Allergan-Valeant standoff rages on as Allergan loses in court
- A federal judge heard testimony from Allergan alleging that Valeant has committed insider trading. The allegation is based on the fact that Pershing, a large Valeant shareholder, acquired a large percentage of Allergan stock before Valeant disclosed plans to make a bid for Allergan.
- Though U.S. District Judge David Carter conceded that these allegations raise "serious questions," the judge refused to issue an injunction against Valeant, which would prevent the company from voting its shares—9.7% of Allergan's outstanding stock—at the upcoming shareholder's meeting in December.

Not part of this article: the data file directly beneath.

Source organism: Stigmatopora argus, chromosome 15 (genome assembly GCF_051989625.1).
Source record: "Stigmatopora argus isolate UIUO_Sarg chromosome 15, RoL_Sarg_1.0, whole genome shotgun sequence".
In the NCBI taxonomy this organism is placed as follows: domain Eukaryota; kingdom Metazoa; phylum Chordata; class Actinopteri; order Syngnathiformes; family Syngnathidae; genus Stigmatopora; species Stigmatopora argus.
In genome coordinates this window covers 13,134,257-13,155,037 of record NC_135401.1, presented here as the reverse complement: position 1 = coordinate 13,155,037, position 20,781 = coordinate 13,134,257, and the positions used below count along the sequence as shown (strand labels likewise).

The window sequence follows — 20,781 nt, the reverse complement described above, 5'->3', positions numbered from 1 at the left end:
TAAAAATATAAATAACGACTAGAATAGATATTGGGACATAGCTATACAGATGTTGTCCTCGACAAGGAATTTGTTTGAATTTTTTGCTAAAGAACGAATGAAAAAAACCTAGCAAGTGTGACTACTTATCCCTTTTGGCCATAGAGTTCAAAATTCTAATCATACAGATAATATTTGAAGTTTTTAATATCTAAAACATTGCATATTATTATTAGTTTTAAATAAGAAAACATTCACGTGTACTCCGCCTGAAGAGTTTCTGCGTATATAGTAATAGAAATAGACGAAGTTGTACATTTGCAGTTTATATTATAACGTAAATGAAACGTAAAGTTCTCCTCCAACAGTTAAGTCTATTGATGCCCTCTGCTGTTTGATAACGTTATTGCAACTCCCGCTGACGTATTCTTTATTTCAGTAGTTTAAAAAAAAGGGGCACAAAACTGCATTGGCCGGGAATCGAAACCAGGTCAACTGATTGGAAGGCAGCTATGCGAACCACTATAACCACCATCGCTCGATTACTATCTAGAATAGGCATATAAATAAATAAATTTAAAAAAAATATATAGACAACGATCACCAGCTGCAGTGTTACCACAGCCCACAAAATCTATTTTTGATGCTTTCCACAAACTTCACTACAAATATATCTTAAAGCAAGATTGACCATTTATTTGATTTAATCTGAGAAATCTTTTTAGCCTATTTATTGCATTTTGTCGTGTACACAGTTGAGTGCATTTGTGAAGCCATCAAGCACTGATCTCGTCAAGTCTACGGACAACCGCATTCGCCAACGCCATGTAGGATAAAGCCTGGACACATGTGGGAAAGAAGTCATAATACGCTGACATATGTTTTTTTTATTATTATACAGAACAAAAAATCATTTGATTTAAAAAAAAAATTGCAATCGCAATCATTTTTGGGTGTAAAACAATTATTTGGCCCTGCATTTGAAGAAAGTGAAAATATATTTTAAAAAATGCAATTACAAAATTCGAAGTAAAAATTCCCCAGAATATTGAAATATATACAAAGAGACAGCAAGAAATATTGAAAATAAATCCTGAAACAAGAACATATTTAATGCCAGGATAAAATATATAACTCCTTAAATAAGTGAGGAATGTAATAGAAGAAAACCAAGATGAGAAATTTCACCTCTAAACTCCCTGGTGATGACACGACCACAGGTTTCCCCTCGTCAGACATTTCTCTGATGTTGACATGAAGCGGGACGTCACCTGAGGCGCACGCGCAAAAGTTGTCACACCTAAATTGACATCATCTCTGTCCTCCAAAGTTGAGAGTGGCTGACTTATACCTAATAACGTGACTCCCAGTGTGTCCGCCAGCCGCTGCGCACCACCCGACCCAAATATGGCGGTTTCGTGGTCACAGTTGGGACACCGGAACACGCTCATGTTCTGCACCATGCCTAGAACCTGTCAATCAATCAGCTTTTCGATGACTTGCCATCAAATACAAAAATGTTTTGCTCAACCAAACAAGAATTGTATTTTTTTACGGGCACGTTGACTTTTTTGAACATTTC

- Both companies have been ordered to file additional disclosures; but next month, Allergan shareholders will have an opportunity to vote in favor of a merger with Valeant.
The epic struggle between Valeant and Allergan is playing out across a wide-ranging battlefield that includes the media, shareholder meetings, and courtrooms. The latest court case highlights how nuanced and complex the laws surrounding shareholders' rights are.
Michael Pearson, CEO of Valeant, is pleased with the outcome. However, even if shareholders vote for a merger between Allergan and Valeant, Allergan still has the right to delay the merger by challenging the court ruling.